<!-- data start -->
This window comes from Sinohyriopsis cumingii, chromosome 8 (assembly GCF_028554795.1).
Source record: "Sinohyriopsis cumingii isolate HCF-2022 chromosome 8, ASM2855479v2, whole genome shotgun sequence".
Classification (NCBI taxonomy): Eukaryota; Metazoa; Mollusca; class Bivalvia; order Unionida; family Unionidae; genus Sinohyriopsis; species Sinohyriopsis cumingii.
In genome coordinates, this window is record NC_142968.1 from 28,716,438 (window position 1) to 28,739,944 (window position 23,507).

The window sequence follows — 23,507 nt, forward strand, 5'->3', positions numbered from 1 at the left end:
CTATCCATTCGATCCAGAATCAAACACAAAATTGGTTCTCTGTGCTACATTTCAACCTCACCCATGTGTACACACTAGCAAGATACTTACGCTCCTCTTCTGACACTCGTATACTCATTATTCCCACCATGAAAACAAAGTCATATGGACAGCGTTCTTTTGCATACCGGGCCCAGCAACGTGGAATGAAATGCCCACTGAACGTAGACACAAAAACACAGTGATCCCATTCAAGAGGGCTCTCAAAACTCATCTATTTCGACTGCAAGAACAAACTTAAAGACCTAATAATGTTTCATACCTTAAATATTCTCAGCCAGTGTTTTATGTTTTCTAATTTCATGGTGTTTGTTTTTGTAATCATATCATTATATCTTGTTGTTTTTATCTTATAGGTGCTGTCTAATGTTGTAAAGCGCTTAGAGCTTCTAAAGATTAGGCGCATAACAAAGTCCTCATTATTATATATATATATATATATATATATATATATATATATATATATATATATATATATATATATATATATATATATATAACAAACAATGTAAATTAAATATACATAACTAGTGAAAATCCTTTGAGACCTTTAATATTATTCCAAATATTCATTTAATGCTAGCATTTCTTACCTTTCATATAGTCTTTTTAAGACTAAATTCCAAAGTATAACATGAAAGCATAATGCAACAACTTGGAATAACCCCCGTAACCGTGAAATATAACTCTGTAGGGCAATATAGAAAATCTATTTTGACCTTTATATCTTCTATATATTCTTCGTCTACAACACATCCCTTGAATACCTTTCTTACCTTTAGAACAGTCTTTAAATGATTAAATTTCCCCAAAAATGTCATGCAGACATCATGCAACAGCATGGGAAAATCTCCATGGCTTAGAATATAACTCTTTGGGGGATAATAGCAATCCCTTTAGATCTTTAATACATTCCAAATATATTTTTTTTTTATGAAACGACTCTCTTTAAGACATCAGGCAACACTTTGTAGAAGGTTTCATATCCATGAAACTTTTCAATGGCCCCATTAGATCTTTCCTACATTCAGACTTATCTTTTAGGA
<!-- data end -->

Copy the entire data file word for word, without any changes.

This window comes from Sinohyriopsis cumingii, chromosome 8 (assembly GCF_028554795.1).
Source record: "Sinohyriopsis cumingii isolate HCF-2022 chromosome 8, ASM2855479v2, whole genome shotgun sequence".
Classification (NCBI taxonomy): Eukaryota; Metazoa; Mollusca; class Bivalvia; order Unionida; family Unionidae; genus Sinohyriopsis; species Sinohyriopsis cumingii.
In genome coordinates, this window is record NC_142968.1 from 28,716,438 (window position 1) to 28,739,944 (window position 23,507).

The window sequence follows — 23,507 nt, forward strand, 5'->3', positions numbered from 1 at the left end:
CTATCCATTCGATCCAGAATCAAACACAAAATTGGTTCTCTGTGCTACATTTCAACCTCACCCATGTGTACACACTAGCAAGATACTTACGCTCCTCTTCTGACACTCGTATACTCATTATTCCCACCATGAAAACAAAGTCATATGGACAGCGTTCTTTTGCATACCGGGCCCAGCAACGTGGAATGAAATGCCCACTGAACGTAGACACAAAAACACAGTGATCCCATTCAAGAGGGCTCTCAAAACTCATCTATTTCGACTGCAAGAACAAACTTAAAGACCTAATAATGTTTCATACCTTAAATATTCTCAGCCAGTGTTTTATGTTTTCTAATTTCATGGTGTTTGTTTTTGTAATCATATCATTATATCTTGTTGTTTTTATCTTATAGGTGCTGTCTAATGTTGTAAAGCGCTTAGAGCTTCTAAAGATTAGGCGCATAACAAAGTCCTCATTATTATATATATATATATATATATATATATATATATATATATATATATATATATATATATATATATATATATATATATAACAAACAATGTAAATTAAATATACATAACTAGTGAAAATCCTTTGAGACCTTTAATATTATTCCAAATATTCATTTAATGCTAGCATTTCTTACCTTTCATATAGTCTTTTTAAGACTAAATTCCAAAGTATAACATGAAAGCATAATGCAACAACTTGGAATAACCCCCGTAACCGTGAAATATAACTCTGTAGGGCAATATAGAAAATCTATTTTGACCTTTATATCTTCTATATATTCTTCGTCTACAACACATCCCTTGAATACCTTTCTTACCTTTAGAACAGTCTTTAAATGATTAAATTTCCCCAAAAATGTCATGCAGACATCATGCAACAGCATGGGAAAATCTCCATGGCTTAGAATATAACTCTTTGGGGGATAATAGCAATCCCTTTAGATCTTTAATACATTCCAAATATATTTTTTTTTTATGAAACGACTCTCTTTAAGACATCAGGCAACACTTTGTAGAAGGTTTCATATCCATGAAACTTTTCAATGGCCCCATTAGATCTTTCCTACATTCAGACTTATCTTTTAGGA